How to Keep Children Safe From Abuse at the Pediatrician’s Office


Madeline Johnson, right, and her sister, Kara, left, with their parents, Brad and Kelly, at the sentencing hearing of Dr. Lawrence G. Nassar. Brendan McDermid/Reuters

How can parents know if a doctor is touching a child in an inappropriate way?

After scores of young women testified about being sexually molested by Dr. Lawrence G. Nassar, the former doctor for the American gymnastics team who was sentenced to 40 to 175 years in prison on Wednesday, their parents wondered how they could have missed the signs. Some were even in the exam room at the time but were unaware that anything was wrong.

Detecting sexual abuse in a medical setting can be challenging. We teach young children that doctors are among the only people allowed to touch their genitals. That can make it confusing if a patient encounters an abusive physician like Dr. Nassar.

“The natural inclination is to trust a doctor, especially when they tell you, ‘This is something that will make you feel better,’ ” said Scott Berkowitz, president of the Rape, Abuse and Incest National Network, or RAINN.

That said, parents should trust their instincts. If they’re alarmed by a health provider’s practices — frequent genital exams, unconventional medical treatments that involve genital manipulation, disregard for rules about using gloves during sensitive exams or having an adult chaperone present during a child’s exam, even inappropriate jokes or comments — they should question the doctor, get another opinion or switch doctors, experts said.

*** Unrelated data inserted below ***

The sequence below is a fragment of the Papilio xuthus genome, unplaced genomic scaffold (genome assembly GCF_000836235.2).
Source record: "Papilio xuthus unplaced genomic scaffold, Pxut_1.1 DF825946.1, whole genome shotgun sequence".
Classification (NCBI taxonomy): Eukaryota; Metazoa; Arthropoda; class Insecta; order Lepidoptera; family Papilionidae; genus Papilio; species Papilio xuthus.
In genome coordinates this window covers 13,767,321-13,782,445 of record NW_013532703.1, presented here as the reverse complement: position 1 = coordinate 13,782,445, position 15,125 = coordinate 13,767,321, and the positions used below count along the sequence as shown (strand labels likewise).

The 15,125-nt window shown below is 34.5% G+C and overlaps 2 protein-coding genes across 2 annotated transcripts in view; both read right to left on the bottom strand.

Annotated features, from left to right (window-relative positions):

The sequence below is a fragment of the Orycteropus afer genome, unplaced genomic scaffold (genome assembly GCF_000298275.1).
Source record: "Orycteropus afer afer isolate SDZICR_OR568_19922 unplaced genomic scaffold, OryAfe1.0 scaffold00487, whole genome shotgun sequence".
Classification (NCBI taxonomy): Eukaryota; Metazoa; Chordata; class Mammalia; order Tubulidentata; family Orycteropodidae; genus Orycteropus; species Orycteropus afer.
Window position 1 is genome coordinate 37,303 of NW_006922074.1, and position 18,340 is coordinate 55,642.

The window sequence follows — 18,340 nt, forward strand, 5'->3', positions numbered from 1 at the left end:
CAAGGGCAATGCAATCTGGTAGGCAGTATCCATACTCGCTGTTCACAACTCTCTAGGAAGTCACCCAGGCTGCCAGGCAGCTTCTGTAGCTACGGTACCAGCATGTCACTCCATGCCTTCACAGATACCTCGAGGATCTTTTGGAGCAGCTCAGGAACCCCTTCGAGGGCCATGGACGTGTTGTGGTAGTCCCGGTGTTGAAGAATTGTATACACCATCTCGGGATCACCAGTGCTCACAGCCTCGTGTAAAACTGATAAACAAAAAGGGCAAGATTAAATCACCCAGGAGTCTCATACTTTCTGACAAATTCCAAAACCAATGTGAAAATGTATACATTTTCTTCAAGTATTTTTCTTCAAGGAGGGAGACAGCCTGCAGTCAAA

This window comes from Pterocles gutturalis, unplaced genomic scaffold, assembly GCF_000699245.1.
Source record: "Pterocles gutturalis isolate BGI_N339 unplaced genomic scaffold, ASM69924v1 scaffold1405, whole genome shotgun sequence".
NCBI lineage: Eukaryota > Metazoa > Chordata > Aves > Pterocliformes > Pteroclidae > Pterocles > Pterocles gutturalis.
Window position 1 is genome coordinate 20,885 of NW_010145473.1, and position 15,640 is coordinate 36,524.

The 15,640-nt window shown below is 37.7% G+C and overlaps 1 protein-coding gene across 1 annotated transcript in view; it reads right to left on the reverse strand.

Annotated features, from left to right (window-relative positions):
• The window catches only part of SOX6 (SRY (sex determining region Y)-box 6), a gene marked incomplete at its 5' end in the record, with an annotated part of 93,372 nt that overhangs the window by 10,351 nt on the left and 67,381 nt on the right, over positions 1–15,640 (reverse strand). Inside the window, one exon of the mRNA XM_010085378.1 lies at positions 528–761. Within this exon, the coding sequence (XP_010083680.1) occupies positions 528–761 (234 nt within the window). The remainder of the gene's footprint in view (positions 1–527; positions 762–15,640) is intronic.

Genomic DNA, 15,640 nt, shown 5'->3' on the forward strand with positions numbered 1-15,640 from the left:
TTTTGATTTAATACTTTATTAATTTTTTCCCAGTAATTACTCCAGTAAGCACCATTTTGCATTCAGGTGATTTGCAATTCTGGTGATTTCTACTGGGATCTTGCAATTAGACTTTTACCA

“If you’re in a situation where the physician does genital exams for medical complaints that don’t seem to warrant them, or does a genital exam that takes an extraordinary amount of time — it should really just be a quick look, unless there’s something notable, a specific reason — those are red flags,” said Dr. Cindy Christian, a co-author of the American Academy of Pediatrics’s policy on protecting children from sexual abuse by health care providers. “If the complaint is a sore throat or a hurt finger, there’s no need to examine the genitals.”

Source: The New York Times